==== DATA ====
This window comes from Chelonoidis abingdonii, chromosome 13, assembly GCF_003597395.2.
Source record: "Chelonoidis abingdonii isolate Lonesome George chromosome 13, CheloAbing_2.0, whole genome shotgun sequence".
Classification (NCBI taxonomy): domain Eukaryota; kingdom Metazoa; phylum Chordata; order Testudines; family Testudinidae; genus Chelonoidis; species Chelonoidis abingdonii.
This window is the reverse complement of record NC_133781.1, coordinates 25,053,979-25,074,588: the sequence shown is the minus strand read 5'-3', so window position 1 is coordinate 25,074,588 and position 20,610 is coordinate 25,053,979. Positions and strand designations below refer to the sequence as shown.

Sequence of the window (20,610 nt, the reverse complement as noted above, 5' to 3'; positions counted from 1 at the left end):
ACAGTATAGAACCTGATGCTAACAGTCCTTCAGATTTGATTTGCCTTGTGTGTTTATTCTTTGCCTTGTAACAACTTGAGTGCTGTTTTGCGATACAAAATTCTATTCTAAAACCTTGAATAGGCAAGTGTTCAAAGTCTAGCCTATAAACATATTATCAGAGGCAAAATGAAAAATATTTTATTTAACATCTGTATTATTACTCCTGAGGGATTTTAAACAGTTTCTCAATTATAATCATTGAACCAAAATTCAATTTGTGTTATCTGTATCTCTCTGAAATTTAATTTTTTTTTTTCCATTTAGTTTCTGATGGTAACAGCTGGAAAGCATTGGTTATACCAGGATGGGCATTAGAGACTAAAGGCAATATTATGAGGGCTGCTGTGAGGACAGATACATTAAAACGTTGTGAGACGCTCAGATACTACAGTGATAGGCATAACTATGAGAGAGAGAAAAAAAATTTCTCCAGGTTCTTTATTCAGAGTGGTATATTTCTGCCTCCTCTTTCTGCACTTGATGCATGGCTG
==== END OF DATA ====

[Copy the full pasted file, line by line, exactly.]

This window comes from Chelonoidis abingdonii, chromosome 13, assembly GCF_003597395.2.
Source record: "Chelonoidis abingdonii isolate Lonesome George chromosome 13, CheloAbing_2.0, whole genome shotgun sequence".
Classification (NCBI taxonomy): domain Eukaryota; kingdom Metazoa; phylum Chordata; order Testudines; family Testudinidae; genus Chelonoidis; species Chelonoidis abingdonii.
This window is the reverse complement of record NC_133781.1, coordinates 25,053,979-25,074,588: the sequence shown is the minus strand read 5'-3', so window position 1 is coordinate 25,074,588 and position 20,610 is coordinate 25,053,979. Positions and strand designations below refer to the sequence as shown.

Sequence of the window (20,610 nt, the reverse complement as noted above, 5' to 3'; positions counted from 1 at the left end):
ACAGTATAGAACCTGATGCTAACAGTCCTTCAGATTTGATTTGCCTTGTGTGTTTATTCTTTGCCTTGTAACAACTTGAGTGCTGTTTTGCGATACAAAATTCTATTCTAAAACCTTGAATAGGCAAGTGTTCAAAGTCTAGCCTATAAACATATTATCAGAGGCAAAATGAAAAATATTTTATTTAACATCTGTATTATTACTCCTGAGGGATTTTAAACAGTTTCTCAATTATAATCATTGAACCAAAATTCAATTTGTGTTATCTGTATCTCTCTGAAATTTAATTTTTTTTTTTCCATTTAGTTTCTGATGGTAACAGCTGGAAAGCATTGGTTATACCAGGATGGGCATTAGAGACTAAAGGCAATATTATGAGGGCTGCTGTGAGGACAGATACATTAAAACGTTGTGAGACGCTCAGATACTACAGTGATAGGCATAACTATGAGAGAGAGAAAAAAAATTTCTCCAGGTTCTTTATTCAGAGTGGTATATTTCTGCCTCCTCTTTCTGCACTTGATGCATGGCTG